2. State health coverage. California has benefits based on income and asset levels. Not sure if that's an issue for you b/c your mom is employed.
3. Possible "survivor benefits" from late husband's employer. We are still in the process of trying collect on these; our situation is particularly complicated and we have had to hire a lawyer to duke it out.

Of course the advice from others about whose name things are in, etc, is very important too. Best of luck to you. I know how stressful it can be helping an older relative with these things.
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Out of all these debts, the one that can cause the most potential damage in my opinion is the building contractor. A bulding contractor who gets stiffed can attach a lein directly to a home.

Read up on this because I don't know for sure and I don't know how it translates state to state.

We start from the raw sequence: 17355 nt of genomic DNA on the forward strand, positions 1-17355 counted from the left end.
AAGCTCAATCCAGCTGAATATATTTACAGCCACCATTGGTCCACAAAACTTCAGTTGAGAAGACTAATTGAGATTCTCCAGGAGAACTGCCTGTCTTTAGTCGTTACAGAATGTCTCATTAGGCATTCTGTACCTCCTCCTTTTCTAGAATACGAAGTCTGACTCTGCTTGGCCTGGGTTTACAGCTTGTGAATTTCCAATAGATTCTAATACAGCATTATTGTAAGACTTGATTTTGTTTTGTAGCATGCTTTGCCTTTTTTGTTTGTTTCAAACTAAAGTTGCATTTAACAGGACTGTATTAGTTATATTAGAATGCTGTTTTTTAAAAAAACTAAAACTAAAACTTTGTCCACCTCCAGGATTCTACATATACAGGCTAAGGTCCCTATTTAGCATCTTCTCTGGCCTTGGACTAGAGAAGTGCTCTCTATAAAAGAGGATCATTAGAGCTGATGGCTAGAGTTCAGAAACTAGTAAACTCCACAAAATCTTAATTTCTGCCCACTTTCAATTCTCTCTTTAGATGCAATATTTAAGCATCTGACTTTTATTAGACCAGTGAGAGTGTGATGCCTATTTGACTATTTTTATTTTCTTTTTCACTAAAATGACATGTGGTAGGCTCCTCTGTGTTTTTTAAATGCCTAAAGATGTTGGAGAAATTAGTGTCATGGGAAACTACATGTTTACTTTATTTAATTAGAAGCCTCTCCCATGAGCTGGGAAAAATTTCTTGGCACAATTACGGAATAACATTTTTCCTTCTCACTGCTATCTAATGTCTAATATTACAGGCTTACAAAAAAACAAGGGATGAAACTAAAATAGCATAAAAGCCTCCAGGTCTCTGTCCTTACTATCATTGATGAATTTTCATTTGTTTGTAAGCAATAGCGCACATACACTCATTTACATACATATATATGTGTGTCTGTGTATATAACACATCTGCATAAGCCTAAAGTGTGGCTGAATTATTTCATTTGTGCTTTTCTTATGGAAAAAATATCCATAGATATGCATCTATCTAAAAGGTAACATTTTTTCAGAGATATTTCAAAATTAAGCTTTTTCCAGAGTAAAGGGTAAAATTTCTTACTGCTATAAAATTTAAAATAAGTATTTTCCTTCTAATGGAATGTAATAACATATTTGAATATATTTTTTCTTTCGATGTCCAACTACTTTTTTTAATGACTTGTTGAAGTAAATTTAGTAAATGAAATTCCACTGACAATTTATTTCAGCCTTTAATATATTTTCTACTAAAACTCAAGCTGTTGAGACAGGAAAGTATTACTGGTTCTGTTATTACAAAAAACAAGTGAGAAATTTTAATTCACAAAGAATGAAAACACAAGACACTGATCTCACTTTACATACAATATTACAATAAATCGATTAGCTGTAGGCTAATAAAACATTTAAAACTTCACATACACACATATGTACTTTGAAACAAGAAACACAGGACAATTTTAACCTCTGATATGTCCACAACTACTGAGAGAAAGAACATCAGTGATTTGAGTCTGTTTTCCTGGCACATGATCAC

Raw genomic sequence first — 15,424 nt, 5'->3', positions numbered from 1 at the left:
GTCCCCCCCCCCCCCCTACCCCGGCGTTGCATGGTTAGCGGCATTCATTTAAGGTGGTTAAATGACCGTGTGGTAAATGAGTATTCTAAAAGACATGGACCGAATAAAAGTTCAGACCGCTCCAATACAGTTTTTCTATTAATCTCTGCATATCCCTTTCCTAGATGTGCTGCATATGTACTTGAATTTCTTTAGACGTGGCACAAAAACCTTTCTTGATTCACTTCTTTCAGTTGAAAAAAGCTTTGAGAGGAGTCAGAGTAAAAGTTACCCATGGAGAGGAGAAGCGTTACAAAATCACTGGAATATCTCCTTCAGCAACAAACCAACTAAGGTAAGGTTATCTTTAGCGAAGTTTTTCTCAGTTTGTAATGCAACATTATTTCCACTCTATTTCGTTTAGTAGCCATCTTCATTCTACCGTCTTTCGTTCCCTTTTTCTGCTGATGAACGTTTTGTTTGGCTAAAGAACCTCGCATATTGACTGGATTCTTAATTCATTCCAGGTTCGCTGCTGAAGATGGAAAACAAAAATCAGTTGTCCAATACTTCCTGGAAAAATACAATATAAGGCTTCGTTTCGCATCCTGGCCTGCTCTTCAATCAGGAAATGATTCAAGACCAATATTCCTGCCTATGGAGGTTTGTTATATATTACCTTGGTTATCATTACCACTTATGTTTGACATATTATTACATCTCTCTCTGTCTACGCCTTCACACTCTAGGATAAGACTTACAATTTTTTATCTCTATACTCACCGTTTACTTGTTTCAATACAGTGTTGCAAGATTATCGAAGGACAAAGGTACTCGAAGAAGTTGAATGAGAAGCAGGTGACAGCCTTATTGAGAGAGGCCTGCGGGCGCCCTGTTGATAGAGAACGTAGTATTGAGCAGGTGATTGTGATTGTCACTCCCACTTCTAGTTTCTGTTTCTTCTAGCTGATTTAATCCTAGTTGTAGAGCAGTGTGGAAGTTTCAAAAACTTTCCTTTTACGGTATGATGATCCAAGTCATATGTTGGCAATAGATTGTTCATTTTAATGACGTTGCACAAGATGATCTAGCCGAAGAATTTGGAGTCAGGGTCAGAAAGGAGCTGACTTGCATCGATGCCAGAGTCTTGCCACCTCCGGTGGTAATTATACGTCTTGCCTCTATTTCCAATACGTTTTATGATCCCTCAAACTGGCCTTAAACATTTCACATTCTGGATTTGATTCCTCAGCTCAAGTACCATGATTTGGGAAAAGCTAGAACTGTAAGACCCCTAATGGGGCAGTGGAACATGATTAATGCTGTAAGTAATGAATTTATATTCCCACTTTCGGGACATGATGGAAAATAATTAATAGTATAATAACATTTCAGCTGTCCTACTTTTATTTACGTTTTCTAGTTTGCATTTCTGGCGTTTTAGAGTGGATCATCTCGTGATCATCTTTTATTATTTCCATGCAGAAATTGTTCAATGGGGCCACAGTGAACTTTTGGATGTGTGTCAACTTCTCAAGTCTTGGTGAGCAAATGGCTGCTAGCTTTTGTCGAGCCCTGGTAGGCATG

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I am so sorry to hear about your loss. I live in NJ and, assuming your mom's elderly, would recommend visiting this site. It's for the Dept. of Health & Senior Services:

The general site is: Fish around; you could find some advocacy group that can help you.

I am curious to know if the debt is in both parents' names or your father's only. My own father passed in 1991. Both parents were quite young (dad was 47 at the time) and neither of them were financial wizards. I am confident that they were carrying quite a bit of debt and somehow my mother wiggled out of some or all of it. I don't know the details and would recommend that you get a NJ attorney. There may be some loopholes your mother can jump through. Ask an advocacy group for recommendations. Perhaps Tony (I know, NY) might know someone?

It goes without saying, contact the Bureau of Veteran's affairs. There may be a miscommunication. I am sure you've got it on your list, but contact the VA, the tax dept. and the creditors. Maybe you can work something out with them. Out of curiosity (and please don't answer if it's too presumptuous of me to ask), what town does your mother live in? Some are near smaller cities with great support groups, outreach programs, public transportation, and the like.

Good luck!
"Why haven't I heard of this 'The Leader?'"